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Research explores the issues impacting today’s oncology practices

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DUBLIN, Ohio — Oncologists are growing more confident in their ability to meet the requirements of the Medicare Access & CHIP Reauthorization Act (MACRA), according to new research from Cardinal Health Specialty Solutions. These findings were released today in the fourth edition of Oncology Insights, a research-based report series summarizing the views of more than 160 U.S. oncologists about the key trends impacting today’s oncology practices.

The report is released in advance of the 2018 American Society of Hematology Annual Meeting and Exposition in San Diego. Request a copy of the Oncology Insights report at

The report compares current views about MACRA to responses collected in early 2017, shortly after MACRA went into effect. The number of participating oncologists who said they have some level of confidence in their practices’ ability to meet MACRA requirements while achieving financial success increased from 53% to 77%. In addition, compared to 2017, more oncologists report having the resources and staff needed to manage MACRA (24% compared to 10%). However, one in four participating physicians (24%) still do not have a strategy in place.

Other key findings on issues impacting the evolution of oncology practices:

  • Nearly half of participating oncologists report experiencing significant amounts of stress at work (46%) and more than a third (35%) would need seven or more hours of extra time each week to complete their work responsibilities.
  • The top factors contributing significant or excessive stress were electronic health records (36 percent); changing reimbursement and payment models (33%); and interactions with payers (31%).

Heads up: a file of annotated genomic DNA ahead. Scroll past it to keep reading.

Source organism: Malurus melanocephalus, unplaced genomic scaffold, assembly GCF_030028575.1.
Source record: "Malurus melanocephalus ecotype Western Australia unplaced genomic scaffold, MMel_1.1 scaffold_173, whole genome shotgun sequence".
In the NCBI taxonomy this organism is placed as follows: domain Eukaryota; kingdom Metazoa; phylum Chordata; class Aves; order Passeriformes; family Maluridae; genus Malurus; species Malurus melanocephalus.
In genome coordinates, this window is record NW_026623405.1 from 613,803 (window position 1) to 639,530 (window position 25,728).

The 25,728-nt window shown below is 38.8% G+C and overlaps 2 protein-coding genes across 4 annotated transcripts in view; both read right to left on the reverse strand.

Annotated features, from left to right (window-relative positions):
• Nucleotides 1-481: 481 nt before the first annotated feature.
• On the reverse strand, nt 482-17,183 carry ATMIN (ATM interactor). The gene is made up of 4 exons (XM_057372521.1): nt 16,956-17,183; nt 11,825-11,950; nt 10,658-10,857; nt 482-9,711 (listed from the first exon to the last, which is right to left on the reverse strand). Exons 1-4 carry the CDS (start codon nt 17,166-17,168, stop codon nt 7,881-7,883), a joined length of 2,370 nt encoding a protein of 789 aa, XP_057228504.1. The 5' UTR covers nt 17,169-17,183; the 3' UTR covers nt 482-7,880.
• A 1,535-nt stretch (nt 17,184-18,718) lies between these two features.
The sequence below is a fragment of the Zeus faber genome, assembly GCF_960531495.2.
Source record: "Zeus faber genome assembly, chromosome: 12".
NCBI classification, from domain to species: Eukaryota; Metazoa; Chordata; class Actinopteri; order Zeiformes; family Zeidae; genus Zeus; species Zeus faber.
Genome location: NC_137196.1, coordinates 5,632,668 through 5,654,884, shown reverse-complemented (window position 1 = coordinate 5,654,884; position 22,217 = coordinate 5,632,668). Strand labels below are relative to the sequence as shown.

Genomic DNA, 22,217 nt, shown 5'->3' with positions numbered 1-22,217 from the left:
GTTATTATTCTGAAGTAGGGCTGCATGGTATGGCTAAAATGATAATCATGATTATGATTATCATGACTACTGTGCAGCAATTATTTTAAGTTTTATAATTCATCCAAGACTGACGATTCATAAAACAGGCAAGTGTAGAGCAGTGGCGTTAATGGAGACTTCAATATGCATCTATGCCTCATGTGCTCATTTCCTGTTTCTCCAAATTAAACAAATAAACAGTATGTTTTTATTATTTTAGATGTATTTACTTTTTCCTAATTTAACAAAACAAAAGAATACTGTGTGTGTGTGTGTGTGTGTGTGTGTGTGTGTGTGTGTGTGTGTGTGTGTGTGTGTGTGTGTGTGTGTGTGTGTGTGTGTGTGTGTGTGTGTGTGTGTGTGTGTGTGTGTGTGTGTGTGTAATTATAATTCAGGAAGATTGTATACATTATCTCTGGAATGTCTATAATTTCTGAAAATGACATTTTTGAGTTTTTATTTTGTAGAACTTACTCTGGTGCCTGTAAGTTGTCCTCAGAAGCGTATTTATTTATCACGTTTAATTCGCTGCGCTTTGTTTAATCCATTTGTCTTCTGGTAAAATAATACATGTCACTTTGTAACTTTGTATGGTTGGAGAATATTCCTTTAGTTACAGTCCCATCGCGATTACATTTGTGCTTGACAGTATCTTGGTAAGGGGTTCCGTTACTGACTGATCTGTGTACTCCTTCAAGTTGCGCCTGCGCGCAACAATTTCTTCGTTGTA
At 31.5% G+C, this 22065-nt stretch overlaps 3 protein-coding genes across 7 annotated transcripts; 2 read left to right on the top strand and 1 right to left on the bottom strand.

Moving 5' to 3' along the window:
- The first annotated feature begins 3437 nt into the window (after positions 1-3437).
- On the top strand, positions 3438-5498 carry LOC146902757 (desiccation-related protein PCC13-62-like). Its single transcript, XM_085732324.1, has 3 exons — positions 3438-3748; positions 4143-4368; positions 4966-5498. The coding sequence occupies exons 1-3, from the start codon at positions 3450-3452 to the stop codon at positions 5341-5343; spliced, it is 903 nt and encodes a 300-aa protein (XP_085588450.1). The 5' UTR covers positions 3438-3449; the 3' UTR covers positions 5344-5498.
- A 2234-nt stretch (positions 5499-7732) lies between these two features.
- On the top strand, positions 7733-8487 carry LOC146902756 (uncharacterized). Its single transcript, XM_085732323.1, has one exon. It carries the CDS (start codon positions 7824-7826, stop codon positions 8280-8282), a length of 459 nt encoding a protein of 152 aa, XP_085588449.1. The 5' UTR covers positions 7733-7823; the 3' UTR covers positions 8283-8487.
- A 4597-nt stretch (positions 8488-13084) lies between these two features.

• Hiring Advanced Practice Providers (APPs), including nurse practitioners and physician assistants, was the most common strategy for making workloads more manageable (46%).
  • Three-quarters of oncologists (74%) already use APPs in their practices and 57 percent predict the number of employed APPs will increase over the next three years.

“Faced with growing clinical workloads and decreasing margins, oncologists are under a growing amount of pressure at work,” said Joe DePinto, president of Cardinal Health Specialty Solutions. “But, as our research shows, many oncologists are meeting their challenges head-on by proactively investing in tools, technology and additional clinical support staff. And today they are feeling more confident in their ability to adapt to changing trends, such as value-based care.”

The findings in Oncology Insights are based on written surveys conducted in advance of three Cardinal Health Summits conducted in September, October and November 2018. In total, the summits brought together more than 160 U.S oncologists, representing a diverse mix of community and hospital-based practices. The report also includes viewpoints from chief medical officers: Chadi Nabhan and Bruce Feinberg.


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